Background: The Spinal Muscular Atrophy Independence Scale (SMAIS) assesses the amount of assistance required to perform daily activities for individuals with Type 2 and non-ambulant Type 3 SMA. The SMAIS was designed to be completed by individuals aged ≥12 years and by caregivers of individuals aged ≥2 years. The first version consisted of 29 items, scored on a 5-point scale. Validation analyses indicated that the five response options were poorly discriminated and that the SMAIS was not assessing a single construct. This led to the creation of the SMAIS Upper Limb Module (SMAIS-ULM), a 22-item upper limb total score (removing seven items measuring mobility/chores), scored on a 3-point scale. Higher scores indicate greater independence.
Objectives: This research aimed to evaluate item- and scale-level psychometric performance of the SMAIS-ULM, using cross-sectional patient-reported SMAIS data collected as part of the Cure SMA 2020 Community Update Survey. Classical test theory and polytomous Rasch measurement theory methods were used for the analyses.
Results: The analysis sample included Type 2 (N=173) and non-ambulant Type 3 (N=66) individuals, aged between 18–75 years (mean=36 years). Item means ranged from 0.14–1.71; mean of the total score was 18.3 (range=0–44). Item option distributions demonstrated minimal floor and ceiling effects. Item locations ranged from –5.45 to 4.93 logits, indicating a broad range of difficulty. Items displayed ordered response thresholds for the 3-point scale, and good scale-to-sample targeting supported the conceptual relevance of the item set. Internal consistency was high (Cronbach’s α=0.96) and the items showed acceptable overall item fit (OUTFIT mean square (MSQ)=0.84, INFIT MSQ=0.88). Confirmatory factor analysis supported unidimensionality of the SMAIS-ULM. Evidence of known-groups validity was supported by a statistically significant difference (P<0.001) between the SMAIS-ULM for Types 2 and 3 SMA (mean=14.8 vs. 27.5). Convergent/divergent validity was assessed via Spearman rank order correlations with the EuroQol-5D-3L. Results followed expected patterns, with the highest correlation observed with self-care (r=–0.60) and the weakest correlation observed with anxiety/depression (r=–0.03).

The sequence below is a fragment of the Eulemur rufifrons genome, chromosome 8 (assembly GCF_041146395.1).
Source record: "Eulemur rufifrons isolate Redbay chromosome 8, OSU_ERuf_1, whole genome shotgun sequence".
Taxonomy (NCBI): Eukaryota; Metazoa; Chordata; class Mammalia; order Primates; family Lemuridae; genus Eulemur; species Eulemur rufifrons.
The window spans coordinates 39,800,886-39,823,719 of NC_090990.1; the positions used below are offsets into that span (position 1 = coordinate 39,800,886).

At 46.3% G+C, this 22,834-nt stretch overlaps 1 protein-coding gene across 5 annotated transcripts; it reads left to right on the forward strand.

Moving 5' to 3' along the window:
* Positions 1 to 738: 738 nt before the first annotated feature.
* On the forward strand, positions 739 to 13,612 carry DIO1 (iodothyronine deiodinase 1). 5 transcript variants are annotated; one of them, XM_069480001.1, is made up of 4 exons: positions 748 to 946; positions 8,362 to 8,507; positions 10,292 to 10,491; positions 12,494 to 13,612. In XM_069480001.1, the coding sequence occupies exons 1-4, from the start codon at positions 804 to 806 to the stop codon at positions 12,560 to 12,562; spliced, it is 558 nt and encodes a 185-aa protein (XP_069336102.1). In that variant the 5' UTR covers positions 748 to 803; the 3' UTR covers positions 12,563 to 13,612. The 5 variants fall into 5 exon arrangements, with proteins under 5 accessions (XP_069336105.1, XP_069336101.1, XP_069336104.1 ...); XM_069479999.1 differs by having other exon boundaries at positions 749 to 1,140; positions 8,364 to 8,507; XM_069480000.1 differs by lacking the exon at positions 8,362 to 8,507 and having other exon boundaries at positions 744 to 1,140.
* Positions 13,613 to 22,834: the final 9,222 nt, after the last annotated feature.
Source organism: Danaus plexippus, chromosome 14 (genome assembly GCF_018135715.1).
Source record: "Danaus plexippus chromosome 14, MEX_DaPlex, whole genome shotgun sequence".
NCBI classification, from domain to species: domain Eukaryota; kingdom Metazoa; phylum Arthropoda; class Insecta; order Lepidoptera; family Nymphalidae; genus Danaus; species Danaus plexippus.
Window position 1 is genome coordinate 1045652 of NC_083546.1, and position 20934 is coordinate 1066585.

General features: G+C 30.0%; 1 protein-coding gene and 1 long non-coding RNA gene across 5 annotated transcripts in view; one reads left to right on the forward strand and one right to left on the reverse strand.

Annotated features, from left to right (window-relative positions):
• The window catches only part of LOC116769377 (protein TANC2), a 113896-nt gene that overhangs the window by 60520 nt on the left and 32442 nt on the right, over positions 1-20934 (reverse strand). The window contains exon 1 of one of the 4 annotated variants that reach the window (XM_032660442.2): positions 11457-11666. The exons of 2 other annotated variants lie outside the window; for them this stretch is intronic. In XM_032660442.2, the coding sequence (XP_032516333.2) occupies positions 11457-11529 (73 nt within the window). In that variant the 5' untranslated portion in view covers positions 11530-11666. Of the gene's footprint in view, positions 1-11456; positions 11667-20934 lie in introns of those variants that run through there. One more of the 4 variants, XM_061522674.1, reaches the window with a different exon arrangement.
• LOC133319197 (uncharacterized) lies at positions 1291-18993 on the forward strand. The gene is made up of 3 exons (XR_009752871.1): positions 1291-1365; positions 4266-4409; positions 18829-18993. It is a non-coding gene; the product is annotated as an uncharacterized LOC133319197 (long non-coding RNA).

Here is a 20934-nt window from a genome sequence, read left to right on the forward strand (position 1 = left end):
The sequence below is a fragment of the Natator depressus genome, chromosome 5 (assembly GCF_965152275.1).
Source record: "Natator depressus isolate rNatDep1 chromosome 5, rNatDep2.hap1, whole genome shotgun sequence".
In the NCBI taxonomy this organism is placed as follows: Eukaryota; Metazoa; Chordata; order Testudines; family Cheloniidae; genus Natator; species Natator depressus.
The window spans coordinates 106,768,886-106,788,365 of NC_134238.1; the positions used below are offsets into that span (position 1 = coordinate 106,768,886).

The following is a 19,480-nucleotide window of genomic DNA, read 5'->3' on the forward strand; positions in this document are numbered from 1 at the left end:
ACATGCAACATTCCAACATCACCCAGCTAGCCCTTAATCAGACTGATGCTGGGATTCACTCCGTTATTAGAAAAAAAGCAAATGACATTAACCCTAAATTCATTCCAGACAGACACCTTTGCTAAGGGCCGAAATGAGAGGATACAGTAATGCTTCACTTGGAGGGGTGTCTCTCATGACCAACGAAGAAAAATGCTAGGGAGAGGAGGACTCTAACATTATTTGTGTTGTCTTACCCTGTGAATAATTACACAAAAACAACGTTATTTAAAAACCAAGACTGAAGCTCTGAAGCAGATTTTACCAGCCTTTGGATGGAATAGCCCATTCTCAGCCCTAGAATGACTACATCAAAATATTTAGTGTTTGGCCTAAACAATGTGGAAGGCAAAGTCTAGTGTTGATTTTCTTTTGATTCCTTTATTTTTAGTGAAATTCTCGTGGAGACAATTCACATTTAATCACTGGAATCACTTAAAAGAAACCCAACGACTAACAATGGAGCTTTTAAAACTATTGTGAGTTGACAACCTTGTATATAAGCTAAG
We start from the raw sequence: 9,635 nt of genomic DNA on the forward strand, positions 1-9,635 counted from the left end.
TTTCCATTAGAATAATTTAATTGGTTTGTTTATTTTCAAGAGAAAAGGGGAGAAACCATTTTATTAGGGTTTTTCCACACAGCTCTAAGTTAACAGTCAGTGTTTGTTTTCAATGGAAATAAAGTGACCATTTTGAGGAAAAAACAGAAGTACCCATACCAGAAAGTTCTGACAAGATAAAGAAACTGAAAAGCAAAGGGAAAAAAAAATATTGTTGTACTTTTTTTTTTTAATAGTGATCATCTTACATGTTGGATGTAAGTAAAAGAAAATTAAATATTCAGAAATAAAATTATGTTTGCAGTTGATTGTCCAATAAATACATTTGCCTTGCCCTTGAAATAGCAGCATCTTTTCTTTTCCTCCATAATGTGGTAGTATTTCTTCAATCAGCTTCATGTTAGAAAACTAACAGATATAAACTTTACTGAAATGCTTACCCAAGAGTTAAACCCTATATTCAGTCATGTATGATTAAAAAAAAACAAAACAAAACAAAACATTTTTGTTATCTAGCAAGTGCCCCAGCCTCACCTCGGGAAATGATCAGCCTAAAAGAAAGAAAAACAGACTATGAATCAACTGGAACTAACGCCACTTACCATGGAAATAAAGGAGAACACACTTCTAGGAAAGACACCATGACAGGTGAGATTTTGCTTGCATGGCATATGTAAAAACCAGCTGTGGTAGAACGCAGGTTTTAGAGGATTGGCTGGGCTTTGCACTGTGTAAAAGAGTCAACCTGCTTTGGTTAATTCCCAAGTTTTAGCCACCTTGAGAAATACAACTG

Conclusions: The SMAIS-ULM demonstrated acceptable item- and scale-level cross-sectional measurement properties. Future research will involve the re-examination of the seven mobility/chores items not included in the SMAIS-ULM.